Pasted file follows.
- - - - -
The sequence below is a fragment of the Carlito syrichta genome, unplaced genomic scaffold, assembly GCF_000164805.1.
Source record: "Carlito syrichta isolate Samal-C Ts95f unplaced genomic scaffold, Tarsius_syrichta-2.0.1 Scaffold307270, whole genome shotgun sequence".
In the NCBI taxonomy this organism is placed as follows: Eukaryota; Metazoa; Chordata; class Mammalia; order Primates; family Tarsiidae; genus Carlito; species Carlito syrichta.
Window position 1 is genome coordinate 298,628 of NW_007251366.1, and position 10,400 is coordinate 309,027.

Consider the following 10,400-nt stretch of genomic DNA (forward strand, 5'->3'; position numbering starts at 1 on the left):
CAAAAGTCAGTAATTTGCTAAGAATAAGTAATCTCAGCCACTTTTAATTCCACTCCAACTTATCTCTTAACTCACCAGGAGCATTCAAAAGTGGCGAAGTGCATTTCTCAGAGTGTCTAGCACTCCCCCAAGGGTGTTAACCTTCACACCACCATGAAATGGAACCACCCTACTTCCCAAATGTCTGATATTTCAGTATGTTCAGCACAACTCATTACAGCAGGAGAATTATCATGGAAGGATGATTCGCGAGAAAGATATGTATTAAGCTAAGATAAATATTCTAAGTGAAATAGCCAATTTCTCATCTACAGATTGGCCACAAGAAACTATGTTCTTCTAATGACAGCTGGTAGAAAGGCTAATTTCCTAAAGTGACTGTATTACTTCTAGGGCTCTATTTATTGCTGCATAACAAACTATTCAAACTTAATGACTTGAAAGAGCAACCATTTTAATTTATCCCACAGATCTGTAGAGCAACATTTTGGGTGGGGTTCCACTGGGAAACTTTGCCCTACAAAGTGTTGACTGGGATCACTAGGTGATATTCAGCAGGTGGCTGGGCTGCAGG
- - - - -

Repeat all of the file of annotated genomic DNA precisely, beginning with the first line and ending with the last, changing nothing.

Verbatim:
The sequence below is a fragment of the Carlito syrichta genome, unplaced genomic scaffold, assembly GCF_000164805.1.
Source record: "Carlito syrichta isolate Samal-C Ts95f unplaced genomic scaffold, Tarsius_syrichta-2.0.1 Scaffold307270, whole genome shotgun sequence".
In the NCBI taxonomy this organism is placed as follows: Eukaryota; Metazoa; Chordata; class Mammalia; order Primates; family Tarsiidae; genus Carlito; species Carlito syrichta.
Window position 1 is genome coordinate 298,628 of NW_007251366.1, and position 10,400 is coordinate 309,027.

Consider the following 10,400-nt stretch of genomic DNA (forward strand, 5'->3'; position numbering starts at 1 on the left):
CAAAAGTCAGTAATTTGCTAAGAATAAGTAATCTCAGCCACTTTTAATTCCACTCCAACTTATCTCTTAACTCACCAGGAGCATTCAAAAGTGGCGAAGTGCATTTCTCAGAGTGTCTAGCACTCCCCCAAGGGTGTTAACCTTCACACCACCATGAAATGGAACCACCCTACTTCCCAAATGTCTGATATTTCAGTATGTTCAGCACAACTCATTACAGCAGGAGAATTATCATGGAAGGATGATTCGCGAGAAAGATATGTATTAAGCTAAGATAAATATTCTAAGTGAAATAGCCAATTTCTCATCTACAGATTGGCCACAAGAAACTATGTTCTTCTAATGACAGCTGGTAGAAAGGCTAATTTCCTAAAGTGACTGTATTACTTCTAGGGCTCTATTTATTGCTGCATAACAAACTATTCAAACTTAATGACTTGAAAGAGCAACCATTTTAATTTATCCCACAGATCTGTAGAGCAACATTTTGGGTGGGGTTCCACTGGGAAACTTTGCCCTACAAAGTGTTGACTGGGATCACTAGGTGATATTCAGCAGGTGGCTGGGCTGCAGG